Allen Mountain; our longest hike yet. We joke that we walked miles and miles all for a picture with a little yellow and brown sign–18.2 miles (28 km) exactly — call us crazy!
At 4 347 feet, Allen is often considered the most difficult of the high peaks because of the distance needed to cover to reach the summit.
Words that come to mind when describing our day; buggy, cloudy, muggy, muddy, slimy and wet.
We were on the trail at first light. Within minutes, we crossed the Hudson River over a suspension bridge.
Along the trail we hurried on hoping to avoid the forecasted occasional showers and thunderstorm, taking few pictures, thinking we’d get some on our return.
The first 5 miles (8 km) was well-marked. We walked along a mix of abandoned mining gravel roads, overgrown herd paths and clear-cut logging terrain overtaken by wild raspberry bushes. Skirting around two lakes and beaver ponds, we swatted at the deer flies before we reached the Opalescent River. The river crossing was easy, we had brought our water shoes, the water level was no more than knee-deep and refreshingly cold. Two hours in, we finally arrived at the sign pointing up to Allen.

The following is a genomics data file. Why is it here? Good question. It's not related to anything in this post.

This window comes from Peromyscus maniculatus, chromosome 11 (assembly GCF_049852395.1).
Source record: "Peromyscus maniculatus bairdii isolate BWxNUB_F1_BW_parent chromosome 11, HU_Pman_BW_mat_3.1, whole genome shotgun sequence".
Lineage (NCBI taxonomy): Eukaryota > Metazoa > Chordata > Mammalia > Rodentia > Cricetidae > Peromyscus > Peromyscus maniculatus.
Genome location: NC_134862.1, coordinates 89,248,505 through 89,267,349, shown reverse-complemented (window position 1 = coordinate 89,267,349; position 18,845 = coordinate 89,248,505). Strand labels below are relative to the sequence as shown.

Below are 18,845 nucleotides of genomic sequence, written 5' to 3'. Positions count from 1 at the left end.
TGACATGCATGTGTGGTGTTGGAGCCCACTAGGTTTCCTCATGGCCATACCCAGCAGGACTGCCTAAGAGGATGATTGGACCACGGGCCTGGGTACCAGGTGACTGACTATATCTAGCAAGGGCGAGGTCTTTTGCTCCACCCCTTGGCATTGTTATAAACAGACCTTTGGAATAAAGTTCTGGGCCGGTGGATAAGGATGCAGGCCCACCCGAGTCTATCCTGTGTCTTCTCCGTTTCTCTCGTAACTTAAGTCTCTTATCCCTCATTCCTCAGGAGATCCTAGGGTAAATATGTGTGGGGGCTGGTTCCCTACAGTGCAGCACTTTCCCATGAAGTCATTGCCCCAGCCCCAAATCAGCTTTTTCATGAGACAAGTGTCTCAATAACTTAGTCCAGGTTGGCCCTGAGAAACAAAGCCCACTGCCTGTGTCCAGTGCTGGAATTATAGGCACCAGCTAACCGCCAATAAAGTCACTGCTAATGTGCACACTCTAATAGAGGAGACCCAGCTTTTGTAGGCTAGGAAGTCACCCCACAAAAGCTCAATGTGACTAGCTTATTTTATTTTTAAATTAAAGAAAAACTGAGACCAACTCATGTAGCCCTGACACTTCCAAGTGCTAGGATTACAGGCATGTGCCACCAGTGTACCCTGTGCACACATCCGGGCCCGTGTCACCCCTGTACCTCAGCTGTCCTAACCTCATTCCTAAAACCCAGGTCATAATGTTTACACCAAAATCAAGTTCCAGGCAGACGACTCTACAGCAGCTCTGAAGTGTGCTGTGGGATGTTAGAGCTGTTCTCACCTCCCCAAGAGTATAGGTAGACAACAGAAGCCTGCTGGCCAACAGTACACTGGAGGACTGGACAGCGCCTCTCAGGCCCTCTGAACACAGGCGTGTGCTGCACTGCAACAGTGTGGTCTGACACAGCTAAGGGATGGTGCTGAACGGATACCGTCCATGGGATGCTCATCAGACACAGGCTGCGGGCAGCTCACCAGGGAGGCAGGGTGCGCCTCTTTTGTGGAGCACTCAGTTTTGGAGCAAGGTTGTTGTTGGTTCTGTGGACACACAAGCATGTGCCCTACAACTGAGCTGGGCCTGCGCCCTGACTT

After a few more turns, we arrived at a gravel pit where the NYS Department of Environment Conservation (DEC) has a trail register for Allen, this is also the start of the unmarked trail. Make sure to sign in.
The trail meanders through a hardwood forest at a gentle grade for a couple of miles on the approach to the mountain. We were lulled by the easy but long walk and were anticipating for the climb to begin.
The ascent up follows Allen Brook and is quite steep and unrelenting –this is the part we actually enjoy. With careful steps, we climbed, navigating through the red slime and slippery rock.
After Allen Brook, the remainder of the climb skirts a steep slide and finishes with a tough scramble to the ridge.
Five hours from the start we reached the peak. The hazy weather obstructed the views, and so we took the customary pic with the summit sign before turning back the way we came.
The rain held off long enough for us to get back down the slimy slide and brook.
Through the rain, we trudged back while planning our evening and this is what we came up with; return to the campground where we stayed the night before, pack up the tent and drive to the nearest town in search of a motel. The thoughts of a hot shower and comfy bed kept us going.
- Moisture-wicking, quick-drying clothes are worth every penny.
Allen, we are glad to have you checked off the list–33 of 46 peaks!
Update: We became Adirondack 46ers September 2014